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TESL vocabulary books, concordancers and corpuses

Click here to skip the book list and go to the use of concordancers and corpuses e.g. The British National Corpus for the above purpose.


Teaching English vocabulary


Vocabulary Practice for learners


Vocabulary Games for the classroom



Using concordancers and corpuses


A concordancer can help you learn or teach the right vocabulary for a given purpose. It may be that you want to find the most frequently used words for referring to a subject, covering a topic, or expressing and idea. Within this context, teachers may want to find the most useful items to include in lesson plans and practice materials.

The best way to learn what a concordancer can do is to use one.

Many are listed here. In some cases, simple registration is needed to proceed.

  1. British National Corpus - simple search

  2. British National Corpus - full search

  3. Corpus of Contemporary American English

  4. Michigan Corpus of Upper-Level Student Papers

  5. English as a Lingua Franca in Academic Settings

  6. Study English as a Lingua Franca

  7. Written English as a Lingua Franca in Academic Settings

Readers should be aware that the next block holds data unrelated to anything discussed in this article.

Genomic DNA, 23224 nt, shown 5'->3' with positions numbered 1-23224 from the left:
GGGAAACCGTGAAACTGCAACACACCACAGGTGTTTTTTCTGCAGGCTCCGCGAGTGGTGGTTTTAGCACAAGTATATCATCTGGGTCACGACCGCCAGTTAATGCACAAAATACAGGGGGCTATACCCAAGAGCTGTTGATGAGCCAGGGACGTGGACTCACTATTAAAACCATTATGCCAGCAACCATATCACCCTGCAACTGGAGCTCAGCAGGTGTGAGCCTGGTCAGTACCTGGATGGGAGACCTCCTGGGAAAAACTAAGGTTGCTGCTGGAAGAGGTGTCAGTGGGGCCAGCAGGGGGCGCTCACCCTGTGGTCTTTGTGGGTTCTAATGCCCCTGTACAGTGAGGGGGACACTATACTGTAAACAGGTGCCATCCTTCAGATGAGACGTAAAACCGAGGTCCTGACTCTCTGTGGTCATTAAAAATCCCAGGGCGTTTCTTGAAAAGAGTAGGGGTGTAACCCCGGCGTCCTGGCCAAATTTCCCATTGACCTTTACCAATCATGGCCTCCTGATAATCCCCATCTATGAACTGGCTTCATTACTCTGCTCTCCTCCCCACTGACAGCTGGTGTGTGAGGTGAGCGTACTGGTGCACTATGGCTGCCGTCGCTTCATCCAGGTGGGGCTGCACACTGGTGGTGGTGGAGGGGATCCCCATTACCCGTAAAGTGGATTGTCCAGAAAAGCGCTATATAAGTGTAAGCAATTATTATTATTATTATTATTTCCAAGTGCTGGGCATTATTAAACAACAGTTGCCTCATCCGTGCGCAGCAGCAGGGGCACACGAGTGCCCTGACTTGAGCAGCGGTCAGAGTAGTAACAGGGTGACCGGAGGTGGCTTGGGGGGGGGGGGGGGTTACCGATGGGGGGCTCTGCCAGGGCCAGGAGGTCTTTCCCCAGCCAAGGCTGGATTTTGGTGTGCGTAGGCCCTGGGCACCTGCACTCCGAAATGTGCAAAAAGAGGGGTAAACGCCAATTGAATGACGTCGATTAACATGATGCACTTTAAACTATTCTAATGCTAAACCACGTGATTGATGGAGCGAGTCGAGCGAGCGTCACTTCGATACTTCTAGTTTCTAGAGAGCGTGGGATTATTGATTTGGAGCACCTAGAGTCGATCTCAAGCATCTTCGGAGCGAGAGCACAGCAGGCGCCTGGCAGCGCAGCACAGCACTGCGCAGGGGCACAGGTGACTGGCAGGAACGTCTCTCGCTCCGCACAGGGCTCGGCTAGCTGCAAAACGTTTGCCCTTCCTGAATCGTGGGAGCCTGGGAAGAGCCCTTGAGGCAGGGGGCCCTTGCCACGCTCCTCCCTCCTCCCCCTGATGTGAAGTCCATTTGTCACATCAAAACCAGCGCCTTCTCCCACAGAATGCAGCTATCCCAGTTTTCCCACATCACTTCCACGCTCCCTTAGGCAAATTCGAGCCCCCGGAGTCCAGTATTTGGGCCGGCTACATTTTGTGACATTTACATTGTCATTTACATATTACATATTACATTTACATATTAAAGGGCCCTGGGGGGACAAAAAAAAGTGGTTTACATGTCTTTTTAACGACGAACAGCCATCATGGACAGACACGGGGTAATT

You merely need to enter a word or vocabulary item in an input box similar to that of a Search Engine. The concordancer will return some example sentences from corpus data illustrating how the word is most frequently used. Some concordancers allow you the option or oblige you to select the categories of corpus data targeted by your search. However, if you limit your corpus data to the stories of Agatha Christie, certain search strings will yield few results.

If your learners have access to the Internet, you can set them classwork or homework which involves the use of a concordancer. The tasks you give them could focus on vocabulary (e.g. lexical items in collocation), grammar (syntagmatic relations) or contexts in which syntax and semantics combine to differentiate meanings (e.g. "I think" versus "I am thinking").

It is possible to ask the concordancer to return a list of example sentences where strings of more than one word occur and it is also possible to focus on morphemes or difficult consonant clusters within individual words.


Sample tasks to complete with a CONCORDANCER

  1. [LEXICAL] Your teacher tells you that the word "sill" is usually spoken or written after the word "window". Is this true? Make sure you select a corpus which is large enough to give you a few results containing the word "sill". You can use the operator is equal to providing you enter whole words.

  2. [LEXICAL] Buy or borrow an English vocabulary practice book on collocations such as "The LTP Dictionary of Selected Collocations" Edited by Jimmie Hill and Michael Lewis. Some authors of books on collocations use their intuitive knowledge of what learners need to know [based on many years teaching experience] in order to select practice examples. Other authors use a concordancer to check that their collocations are the most frequent for the constituent words used. Refer to some of the examples of the collocations in your practice book and test out their constituents using a computer concordancer, taking care to select a suitable corpus. Does each constituent frequently make up a collocation or are you being taught collocations which constitute rare use of each constituent? Is the practice book really useful?